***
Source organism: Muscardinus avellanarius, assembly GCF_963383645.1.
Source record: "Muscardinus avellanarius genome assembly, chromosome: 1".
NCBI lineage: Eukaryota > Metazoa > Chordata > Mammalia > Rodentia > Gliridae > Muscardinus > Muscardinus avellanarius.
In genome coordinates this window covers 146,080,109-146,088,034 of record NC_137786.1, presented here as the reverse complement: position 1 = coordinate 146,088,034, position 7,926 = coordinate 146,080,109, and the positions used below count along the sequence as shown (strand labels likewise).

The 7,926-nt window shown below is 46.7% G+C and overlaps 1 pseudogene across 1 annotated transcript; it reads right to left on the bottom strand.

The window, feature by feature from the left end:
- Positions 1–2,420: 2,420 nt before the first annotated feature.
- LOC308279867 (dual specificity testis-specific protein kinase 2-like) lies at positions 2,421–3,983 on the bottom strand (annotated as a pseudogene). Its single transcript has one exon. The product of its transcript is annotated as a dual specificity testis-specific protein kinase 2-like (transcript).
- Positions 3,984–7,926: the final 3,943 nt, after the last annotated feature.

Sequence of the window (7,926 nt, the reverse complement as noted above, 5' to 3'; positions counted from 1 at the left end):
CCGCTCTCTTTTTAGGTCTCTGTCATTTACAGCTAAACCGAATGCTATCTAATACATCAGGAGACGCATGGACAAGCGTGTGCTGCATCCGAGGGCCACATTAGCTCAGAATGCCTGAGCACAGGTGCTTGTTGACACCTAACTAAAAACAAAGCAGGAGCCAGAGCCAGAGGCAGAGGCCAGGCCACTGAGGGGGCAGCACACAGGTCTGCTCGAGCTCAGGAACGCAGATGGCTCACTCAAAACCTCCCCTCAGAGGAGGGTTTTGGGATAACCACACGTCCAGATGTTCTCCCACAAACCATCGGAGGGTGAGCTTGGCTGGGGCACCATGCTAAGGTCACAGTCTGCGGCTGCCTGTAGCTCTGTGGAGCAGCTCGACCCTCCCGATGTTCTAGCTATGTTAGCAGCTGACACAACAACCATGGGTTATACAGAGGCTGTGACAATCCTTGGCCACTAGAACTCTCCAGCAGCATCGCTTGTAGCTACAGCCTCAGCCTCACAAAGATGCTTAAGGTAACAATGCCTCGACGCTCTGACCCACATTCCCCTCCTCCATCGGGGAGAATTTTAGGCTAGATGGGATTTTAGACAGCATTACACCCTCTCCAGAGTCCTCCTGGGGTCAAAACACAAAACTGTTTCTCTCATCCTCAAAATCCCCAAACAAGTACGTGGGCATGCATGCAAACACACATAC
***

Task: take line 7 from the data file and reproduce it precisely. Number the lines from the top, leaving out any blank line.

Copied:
- Positions 1–2,420: 2,420 nt before the first annotated feature.